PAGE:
America needs to heal our divisions
It is not a secret that America is the melting pot of the world. This title holds a lot of weight and speaks to the nature of who we are and what we stand for. The United States is a country that is uniquely diverse with multiple ethnic, racial and linguistic diversities; it is a nation of many different nationalities.
However, as anyone can clearly see, our unique and sought-after diversity also brings about clear and present tension. That tension seems to be dissipating our American morale. Although America is a country with differing opinions and ideas, the one thing we can all agree on is that we cannot seem to come to a consensus about anything.
One of the privileges of living in a democratic society is that everyone is entitled to the First Amendment, or the right to free speech. As a result, numerous individuals voice their opinions to our government in hopes of achieving policy reform. However, since the United States is such a melting pot, Americans cannot come to an agreement on anything, aligning totally with their political party, thus leading to a gridlock in the system.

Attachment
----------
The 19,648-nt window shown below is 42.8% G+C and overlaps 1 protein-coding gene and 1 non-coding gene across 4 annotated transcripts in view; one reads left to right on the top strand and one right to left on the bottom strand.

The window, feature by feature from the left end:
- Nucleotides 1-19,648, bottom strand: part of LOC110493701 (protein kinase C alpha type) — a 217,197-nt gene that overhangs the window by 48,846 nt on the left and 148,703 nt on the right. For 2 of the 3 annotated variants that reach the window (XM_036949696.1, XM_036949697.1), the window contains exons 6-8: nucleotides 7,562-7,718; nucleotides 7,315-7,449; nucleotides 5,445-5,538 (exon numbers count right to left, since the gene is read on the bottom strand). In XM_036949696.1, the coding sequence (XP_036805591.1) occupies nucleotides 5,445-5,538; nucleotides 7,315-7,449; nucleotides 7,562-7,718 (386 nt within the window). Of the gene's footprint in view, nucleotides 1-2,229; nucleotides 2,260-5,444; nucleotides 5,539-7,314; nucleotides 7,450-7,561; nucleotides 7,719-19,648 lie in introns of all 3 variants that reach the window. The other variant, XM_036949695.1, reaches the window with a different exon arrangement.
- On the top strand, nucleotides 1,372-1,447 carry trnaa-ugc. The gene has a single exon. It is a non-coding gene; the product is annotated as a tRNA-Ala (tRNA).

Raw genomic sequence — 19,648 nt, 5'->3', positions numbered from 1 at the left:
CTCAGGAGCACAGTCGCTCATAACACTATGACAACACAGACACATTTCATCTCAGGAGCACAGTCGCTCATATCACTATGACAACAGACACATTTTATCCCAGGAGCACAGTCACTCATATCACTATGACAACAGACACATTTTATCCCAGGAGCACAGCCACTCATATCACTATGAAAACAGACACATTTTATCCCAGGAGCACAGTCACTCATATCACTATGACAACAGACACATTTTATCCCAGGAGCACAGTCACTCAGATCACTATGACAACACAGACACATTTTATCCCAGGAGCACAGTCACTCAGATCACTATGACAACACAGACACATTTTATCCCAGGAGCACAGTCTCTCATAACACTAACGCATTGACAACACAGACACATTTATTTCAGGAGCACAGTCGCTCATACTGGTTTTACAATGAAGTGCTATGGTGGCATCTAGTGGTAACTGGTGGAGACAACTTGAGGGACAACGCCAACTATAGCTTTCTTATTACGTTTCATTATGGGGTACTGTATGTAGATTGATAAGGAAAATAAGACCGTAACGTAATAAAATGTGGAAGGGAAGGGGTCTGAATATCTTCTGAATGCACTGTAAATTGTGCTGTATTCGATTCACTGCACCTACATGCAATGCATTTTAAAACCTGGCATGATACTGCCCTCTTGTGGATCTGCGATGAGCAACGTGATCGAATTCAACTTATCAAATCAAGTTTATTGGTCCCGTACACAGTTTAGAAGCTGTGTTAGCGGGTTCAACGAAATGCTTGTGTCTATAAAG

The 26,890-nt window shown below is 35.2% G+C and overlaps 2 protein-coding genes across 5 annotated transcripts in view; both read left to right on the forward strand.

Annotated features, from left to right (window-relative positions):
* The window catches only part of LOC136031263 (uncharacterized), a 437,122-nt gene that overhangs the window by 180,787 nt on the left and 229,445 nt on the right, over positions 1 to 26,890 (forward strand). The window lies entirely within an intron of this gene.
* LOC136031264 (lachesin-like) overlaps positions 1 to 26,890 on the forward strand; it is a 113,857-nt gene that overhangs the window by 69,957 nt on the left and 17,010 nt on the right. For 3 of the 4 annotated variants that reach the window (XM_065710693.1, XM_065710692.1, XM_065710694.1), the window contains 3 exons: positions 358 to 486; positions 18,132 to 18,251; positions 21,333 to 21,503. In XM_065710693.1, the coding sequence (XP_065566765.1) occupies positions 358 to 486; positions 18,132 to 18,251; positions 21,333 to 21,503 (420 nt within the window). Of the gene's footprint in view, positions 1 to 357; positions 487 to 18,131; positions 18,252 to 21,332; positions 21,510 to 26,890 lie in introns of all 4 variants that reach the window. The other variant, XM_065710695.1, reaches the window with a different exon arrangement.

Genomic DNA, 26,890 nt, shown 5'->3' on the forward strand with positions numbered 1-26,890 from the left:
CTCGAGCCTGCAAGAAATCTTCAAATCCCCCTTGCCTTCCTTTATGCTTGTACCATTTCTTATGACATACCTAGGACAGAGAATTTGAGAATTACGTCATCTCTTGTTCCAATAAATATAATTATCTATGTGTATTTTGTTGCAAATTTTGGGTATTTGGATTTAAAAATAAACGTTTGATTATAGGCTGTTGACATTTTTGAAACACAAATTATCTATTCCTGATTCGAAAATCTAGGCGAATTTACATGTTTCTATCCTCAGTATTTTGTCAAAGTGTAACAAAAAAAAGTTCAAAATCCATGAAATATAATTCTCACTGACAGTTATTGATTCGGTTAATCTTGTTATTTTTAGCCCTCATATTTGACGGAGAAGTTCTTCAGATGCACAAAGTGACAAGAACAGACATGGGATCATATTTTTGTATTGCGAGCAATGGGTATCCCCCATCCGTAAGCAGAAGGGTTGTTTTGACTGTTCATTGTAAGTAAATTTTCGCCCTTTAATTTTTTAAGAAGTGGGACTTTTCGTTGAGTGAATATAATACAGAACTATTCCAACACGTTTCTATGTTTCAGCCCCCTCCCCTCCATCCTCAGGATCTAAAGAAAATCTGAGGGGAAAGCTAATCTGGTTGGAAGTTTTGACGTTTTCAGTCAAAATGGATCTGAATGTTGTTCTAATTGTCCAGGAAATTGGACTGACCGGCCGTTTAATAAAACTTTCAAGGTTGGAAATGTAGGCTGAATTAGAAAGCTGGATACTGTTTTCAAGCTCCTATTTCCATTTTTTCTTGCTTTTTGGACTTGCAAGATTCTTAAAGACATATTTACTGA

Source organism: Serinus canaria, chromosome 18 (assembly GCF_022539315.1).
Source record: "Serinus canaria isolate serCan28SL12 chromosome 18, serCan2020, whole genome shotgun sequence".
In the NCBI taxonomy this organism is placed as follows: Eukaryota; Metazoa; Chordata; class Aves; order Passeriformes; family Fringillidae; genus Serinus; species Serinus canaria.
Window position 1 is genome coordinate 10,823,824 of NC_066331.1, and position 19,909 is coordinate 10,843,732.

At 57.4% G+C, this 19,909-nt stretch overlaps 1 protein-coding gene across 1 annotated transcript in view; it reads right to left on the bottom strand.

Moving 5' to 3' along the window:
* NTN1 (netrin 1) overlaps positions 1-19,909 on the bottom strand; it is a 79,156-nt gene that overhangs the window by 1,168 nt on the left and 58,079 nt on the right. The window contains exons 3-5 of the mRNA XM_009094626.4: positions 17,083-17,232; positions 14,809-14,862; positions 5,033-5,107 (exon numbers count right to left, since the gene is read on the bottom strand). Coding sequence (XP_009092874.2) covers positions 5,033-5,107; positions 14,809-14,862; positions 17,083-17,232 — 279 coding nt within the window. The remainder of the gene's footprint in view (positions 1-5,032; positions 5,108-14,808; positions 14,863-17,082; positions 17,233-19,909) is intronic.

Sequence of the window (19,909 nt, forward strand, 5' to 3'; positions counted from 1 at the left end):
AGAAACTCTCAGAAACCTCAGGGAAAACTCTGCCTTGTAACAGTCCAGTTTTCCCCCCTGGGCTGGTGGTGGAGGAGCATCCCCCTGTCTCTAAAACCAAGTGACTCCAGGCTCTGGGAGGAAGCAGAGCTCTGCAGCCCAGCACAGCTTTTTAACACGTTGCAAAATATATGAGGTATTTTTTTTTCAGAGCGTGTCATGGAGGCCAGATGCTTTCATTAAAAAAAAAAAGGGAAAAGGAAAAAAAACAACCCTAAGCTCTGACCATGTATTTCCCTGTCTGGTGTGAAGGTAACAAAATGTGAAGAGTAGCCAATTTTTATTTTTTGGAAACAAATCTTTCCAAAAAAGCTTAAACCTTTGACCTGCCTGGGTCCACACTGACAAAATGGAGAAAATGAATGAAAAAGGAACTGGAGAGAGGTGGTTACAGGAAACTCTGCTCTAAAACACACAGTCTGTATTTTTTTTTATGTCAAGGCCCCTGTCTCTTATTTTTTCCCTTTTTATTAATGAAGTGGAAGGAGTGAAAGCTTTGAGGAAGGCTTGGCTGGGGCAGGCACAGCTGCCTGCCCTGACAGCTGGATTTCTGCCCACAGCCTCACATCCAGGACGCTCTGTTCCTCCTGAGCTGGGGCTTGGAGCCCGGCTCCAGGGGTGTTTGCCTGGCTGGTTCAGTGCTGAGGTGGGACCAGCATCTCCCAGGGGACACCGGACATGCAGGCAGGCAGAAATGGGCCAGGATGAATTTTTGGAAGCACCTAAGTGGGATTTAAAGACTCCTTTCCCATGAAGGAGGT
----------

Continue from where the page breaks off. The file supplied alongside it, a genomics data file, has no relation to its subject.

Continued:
Our country is at a critical moment in its life with the recent presidential election. Rather than trying to move forward with public policy reform, the people of the United States are more concerned about trying to prove their fellow citizen wrong. The United States has entered a new era of hate, which can be seen through multiple outlets like social media and the national news.
There needs to be a change in our system. Rather than continuously dividing our political system through extremist values, government officials need to listen to the needs of the everyday people. However, the people of this country also need to learn how to work together to come to an agreement on how to move the United States forward as a collective whole rather than continue to be two divided parties stuck in a gridlock.
Nonetheless, Americans continue to argue, unwilling to listen to one another. We as a nation have turned into selfish individuals whose primary concern is ourselves rather than looking out for the good of the congregation of citizens in this country. When did America deviate from the plurality and focus on the singularity?
The U.S. Constitution states “We the people,” but America has lost the meaning of this statement. I know that America is so diverse in its population that we will never fully agree on everything, but never agreeing on anything is a major hindrance to our political system. Unless there is a major shift in attitude and the way we look at politics, the citizens of the United States will continue to argue and disagree, rather than listen to one another and try to reach a consensus. This will leave the American government with no choice but to create public policy which will lead us down the path to nowhere.
Emily Barron is a senior majoring in anthropology. Her column runs biweekly.